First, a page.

I spend an awful lot of time poking around in the App Store in both iTunes and on my iPhone, just in the hopes of finding something new and exciting to download and use on my device. It’s not an ideal situation, and I often wish Apple would throw out its tired model and completely restructure the App Store from the ground up.
There’s little chance of that happening, but a new Facebook app could help make the App Store more navigable, and do so with a little help from your friends. Mplayit is a new service being offered on Facebook that aims to bring some sense to the jungle that is the 100,000-strong App Store using a more intelligent browsing system based on recommendations and demos.
The idea is that there’s no one better to recommend iPhone apps you’d like than your friends. Using Mplayit, friends can make recommendations via the app which will appear on their profile page and in the news feed. That way, you’ll have a trustworthy source when you’re shopping for new software for your device.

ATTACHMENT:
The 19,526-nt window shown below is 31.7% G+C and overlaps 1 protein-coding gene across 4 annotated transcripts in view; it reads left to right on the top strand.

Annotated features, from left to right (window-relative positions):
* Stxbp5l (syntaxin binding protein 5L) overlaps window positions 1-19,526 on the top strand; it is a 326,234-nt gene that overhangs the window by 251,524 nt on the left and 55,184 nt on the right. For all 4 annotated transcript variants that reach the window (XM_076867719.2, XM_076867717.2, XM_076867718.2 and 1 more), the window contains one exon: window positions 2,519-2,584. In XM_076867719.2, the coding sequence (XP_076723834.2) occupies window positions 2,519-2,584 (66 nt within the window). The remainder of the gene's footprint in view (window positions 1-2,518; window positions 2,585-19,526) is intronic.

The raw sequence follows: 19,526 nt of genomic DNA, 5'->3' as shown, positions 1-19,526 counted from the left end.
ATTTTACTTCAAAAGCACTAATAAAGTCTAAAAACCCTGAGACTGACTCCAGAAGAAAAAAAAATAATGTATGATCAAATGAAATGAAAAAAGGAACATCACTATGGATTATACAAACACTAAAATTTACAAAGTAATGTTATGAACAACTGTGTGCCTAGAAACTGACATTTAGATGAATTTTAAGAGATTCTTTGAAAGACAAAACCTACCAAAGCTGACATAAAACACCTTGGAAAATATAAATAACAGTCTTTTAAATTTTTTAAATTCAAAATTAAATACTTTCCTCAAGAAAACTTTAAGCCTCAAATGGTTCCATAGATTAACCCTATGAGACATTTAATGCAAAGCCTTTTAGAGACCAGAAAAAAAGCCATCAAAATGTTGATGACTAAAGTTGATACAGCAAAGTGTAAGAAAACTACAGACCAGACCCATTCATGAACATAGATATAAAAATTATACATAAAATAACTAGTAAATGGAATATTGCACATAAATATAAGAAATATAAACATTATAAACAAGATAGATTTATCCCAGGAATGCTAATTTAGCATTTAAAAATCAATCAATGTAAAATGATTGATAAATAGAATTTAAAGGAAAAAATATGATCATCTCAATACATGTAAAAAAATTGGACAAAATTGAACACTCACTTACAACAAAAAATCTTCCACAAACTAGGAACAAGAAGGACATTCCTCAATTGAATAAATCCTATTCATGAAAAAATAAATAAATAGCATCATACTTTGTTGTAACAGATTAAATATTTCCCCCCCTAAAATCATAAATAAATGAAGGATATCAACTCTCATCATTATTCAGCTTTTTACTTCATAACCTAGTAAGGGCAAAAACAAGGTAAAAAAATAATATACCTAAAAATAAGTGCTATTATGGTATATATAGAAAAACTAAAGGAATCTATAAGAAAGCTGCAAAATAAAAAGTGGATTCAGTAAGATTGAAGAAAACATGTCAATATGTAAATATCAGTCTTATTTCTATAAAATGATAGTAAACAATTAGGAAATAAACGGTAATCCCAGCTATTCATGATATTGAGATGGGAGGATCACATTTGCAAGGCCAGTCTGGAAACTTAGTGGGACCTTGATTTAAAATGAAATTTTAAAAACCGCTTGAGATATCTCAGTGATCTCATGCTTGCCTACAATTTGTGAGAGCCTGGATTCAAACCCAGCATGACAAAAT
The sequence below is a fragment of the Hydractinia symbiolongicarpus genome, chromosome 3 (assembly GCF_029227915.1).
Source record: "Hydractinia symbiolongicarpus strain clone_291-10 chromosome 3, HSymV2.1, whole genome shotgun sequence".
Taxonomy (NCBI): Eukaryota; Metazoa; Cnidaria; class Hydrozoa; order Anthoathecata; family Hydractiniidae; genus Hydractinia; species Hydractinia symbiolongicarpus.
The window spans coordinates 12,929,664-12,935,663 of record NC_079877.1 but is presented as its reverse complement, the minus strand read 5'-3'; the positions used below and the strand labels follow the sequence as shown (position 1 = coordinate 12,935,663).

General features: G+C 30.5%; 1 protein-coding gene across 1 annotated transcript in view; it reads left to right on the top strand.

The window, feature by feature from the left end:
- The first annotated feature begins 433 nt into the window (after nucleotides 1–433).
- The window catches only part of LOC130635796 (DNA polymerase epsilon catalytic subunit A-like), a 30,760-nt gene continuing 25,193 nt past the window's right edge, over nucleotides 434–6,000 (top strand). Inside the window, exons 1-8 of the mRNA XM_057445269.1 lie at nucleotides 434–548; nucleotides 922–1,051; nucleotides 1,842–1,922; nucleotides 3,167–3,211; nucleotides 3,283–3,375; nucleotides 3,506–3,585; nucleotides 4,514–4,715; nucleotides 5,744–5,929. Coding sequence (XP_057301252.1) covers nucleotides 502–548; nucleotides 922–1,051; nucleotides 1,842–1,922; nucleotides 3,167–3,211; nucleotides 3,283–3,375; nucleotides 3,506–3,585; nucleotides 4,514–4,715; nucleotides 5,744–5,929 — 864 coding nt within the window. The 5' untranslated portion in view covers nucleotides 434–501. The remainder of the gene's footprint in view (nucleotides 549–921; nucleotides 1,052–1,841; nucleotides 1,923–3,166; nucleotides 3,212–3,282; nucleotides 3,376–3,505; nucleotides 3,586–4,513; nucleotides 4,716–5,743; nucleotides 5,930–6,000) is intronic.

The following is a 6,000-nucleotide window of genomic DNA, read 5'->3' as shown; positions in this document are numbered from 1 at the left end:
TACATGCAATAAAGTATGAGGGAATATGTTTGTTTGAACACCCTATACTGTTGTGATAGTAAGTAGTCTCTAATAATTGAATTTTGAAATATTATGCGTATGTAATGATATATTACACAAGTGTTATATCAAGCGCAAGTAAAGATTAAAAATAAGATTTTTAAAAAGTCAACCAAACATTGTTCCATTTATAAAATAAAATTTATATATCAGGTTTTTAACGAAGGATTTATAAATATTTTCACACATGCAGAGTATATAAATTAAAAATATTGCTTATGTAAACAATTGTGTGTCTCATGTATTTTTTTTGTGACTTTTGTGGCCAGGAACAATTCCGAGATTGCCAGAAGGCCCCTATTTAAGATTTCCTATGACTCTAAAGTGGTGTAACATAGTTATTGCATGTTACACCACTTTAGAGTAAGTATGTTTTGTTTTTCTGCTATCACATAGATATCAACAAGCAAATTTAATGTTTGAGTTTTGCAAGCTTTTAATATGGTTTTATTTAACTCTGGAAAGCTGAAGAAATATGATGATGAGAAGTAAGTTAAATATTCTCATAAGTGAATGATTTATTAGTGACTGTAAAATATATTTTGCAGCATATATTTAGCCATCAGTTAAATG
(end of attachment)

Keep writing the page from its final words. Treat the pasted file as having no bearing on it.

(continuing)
By far the most useful aspect of Mplayit during my brief use of it was the app recommendations and shared apps. The rest, including popularity, search and categories, is already available to users via the App Store itself.
I’m not exactly sure how apps get onto the recommended list, since I would assume that they would be the ones which are the most recommended, but then what’s to differentiate them from the shared app? Whatever the methodology behind their selection, the fact remains that they are good picks, and well-deserving of attention. The list provides a good variety, too, covering apps with a range of functions instead of just presenting, say, all the top Twitter apps.
The best part of Mplayit, from the standpoint of people who need to see to believe, is that most apps come complete with videos and images previewing the functionality of the software running on an actual iPhone, and a full text description, too. That’s what puts Mplayit ahead of other iPhone app discovery sites like AppShopper.com or 148apps. Of course, each app also includes buy links that redirect you to the App Store, and a link through which you can add the program to your collection, which helps Mplayit track app popularity and recommendation information.
Many people are reluctant to use Facebook apps because of privacy concerns and fears of spamming the news feeds of friends, but after trying out the service for a little while, I haven’t found any cause for concern with Mplayit. The best part is that you can still use most aspects of the app without granting it access to your profile information.